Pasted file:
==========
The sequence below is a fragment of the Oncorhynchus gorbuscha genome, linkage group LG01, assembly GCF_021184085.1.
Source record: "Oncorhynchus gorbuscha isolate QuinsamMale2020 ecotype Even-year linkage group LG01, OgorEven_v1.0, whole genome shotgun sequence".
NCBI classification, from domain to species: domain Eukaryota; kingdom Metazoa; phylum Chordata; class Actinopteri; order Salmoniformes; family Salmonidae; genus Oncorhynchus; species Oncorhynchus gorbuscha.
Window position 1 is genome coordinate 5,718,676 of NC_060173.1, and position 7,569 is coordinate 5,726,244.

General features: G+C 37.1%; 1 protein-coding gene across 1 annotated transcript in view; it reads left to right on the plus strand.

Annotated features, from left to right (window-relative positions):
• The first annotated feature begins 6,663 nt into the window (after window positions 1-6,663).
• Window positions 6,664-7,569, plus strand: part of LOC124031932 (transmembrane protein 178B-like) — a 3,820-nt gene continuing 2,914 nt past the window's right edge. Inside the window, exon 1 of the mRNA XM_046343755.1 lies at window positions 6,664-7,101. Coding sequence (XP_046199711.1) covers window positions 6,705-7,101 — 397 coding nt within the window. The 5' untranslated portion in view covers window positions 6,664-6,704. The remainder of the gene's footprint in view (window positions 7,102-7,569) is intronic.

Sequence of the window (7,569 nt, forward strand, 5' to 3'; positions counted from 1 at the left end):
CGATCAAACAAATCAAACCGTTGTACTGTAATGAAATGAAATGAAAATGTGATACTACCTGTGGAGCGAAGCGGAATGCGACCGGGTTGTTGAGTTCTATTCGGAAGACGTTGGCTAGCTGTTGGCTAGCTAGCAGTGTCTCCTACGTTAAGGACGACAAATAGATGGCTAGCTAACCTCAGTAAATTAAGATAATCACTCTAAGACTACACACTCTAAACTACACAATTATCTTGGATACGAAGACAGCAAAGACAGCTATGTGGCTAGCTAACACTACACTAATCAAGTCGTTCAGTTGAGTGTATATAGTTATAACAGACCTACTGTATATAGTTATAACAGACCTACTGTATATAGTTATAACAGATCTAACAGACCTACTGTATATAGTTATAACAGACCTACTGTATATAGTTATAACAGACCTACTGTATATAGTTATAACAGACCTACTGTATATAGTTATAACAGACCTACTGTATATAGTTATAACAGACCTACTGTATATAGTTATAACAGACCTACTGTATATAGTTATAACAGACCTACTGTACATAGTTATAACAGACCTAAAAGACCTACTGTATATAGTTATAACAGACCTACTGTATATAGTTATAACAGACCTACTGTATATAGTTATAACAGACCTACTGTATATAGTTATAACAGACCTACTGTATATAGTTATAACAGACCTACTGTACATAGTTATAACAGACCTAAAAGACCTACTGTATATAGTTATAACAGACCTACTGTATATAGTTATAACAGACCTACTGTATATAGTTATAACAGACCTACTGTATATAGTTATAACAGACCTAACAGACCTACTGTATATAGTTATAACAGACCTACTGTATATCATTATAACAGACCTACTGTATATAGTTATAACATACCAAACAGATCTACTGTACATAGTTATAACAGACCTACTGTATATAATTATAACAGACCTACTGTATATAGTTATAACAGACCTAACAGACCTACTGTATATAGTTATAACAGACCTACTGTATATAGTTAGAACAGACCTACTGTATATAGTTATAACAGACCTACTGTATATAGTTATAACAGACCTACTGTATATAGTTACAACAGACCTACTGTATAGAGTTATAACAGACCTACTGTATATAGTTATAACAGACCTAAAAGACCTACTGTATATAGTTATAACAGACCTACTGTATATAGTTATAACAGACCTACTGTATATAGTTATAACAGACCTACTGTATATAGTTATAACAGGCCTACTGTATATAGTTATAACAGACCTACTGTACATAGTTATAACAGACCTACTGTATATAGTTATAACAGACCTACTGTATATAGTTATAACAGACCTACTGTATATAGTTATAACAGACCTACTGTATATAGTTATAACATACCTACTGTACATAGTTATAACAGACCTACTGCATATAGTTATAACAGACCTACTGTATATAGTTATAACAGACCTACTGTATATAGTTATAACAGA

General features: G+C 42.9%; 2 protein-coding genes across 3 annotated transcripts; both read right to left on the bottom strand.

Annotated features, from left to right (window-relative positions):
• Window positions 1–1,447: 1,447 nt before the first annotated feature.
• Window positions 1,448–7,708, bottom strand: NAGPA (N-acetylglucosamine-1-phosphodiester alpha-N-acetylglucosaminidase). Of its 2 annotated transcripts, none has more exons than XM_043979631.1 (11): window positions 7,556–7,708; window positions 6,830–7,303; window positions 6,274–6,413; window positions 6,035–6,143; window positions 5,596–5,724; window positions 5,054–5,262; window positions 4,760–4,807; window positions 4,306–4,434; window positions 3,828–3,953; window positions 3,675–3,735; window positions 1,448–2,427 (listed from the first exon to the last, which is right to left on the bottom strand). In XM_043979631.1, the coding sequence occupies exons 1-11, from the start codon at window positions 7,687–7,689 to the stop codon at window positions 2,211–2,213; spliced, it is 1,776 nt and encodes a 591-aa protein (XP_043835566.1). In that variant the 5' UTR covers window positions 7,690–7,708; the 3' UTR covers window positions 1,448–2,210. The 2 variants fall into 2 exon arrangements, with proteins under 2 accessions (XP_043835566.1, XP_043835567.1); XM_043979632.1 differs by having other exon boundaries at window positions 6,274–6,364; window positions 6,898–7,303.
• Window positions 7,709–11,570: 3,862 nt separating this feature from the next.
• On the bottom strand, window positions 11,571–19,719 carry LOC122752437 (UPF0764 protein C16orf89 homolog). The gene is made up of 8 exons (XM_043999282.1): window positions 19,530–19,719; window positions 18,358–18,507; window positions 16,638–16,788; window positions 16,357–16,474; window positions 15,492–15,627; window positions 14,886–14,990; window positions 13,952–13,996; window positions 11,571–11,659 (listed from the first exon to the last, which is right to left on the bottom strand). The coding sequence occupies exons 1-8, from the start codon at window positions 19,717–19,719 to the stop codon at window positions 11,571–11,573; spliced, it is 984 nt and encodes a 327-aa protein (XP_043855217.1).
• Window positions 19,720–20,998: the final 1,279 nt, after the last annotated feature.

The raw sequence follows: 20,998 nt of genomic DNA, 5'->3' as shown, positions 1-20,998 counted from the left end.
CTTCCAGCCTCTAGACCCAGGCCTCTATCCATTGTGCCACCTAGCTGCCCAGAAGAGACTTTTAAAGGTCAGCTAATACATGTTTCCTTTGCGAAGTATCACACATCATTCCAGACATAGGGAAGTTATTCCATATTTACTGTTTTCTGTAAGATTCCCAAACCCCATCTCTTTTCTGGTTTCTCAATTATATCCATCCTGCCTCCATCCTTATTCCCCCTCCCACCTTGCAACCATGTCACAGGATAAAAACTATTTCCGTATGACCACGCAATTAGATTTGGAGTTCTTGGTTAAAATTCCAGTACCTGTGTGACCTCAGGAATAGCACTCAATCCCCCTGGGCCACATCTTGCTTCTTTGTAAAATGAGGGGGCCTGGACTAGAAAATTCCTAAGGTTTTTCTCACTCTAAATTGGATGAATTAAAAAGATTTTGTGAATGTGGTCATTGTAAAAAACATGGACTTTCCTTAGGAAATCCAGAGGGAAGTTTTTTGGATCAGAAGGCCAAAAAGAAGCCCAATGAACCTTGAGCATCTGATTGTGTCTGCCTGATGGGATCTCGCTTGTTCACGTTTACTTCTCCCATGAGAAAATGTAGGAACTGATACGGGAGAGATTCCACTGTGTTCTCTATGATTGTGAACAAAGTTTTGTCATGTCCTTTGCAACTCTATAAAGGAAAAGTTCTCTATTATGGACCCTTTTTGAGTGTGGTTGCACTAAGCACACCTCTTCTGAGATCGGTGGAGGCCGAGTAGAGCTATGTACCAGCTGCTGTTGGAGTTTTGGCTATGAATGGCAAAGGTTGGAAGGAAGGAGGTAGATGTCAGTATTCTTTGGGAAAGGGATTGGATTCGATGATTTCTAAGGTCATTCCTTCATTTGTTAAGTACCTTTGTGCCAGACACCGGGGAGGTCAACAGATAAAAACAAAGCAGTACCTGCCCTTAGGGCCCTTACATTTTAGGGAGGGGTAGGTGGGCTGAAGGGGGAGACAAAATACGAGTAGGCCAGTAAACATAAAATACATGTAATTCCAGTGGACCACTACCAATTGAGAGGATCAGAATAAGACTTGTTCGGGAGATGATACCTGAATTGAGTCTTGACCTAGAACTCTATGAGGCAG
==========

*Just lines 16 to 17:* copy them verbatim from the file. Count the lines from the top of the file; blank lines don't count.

• On the bottom strand, window positions 11,571–19,719 carry LOC122752437 (UPF0764 protein C16orf89 homolog). The gene is made up of 8 exons (XM_043999282.1): window positions 19,530–19,719; window positions 18,358–18,507; window positions 16,638–16,788; window positions 16,357–16,474; window positions 15,492–15,627; window positions 14,886–14,990; window positions 13,952–13,996; window positions 11,571–11,659 (listed from the first exon to the last, which is right to left on the bottom strand). The coding sequence occupies exons 1-8, from the start codon at window positions 19,717–19,719 to the stop codon at window positions 11,571–11,573; spliced, it is 984 nt and encodes a 327-aa protein (XP_043855217.1).
• Window positions 19,720–20,998: the final 1,279 nt, after the last annotated feature.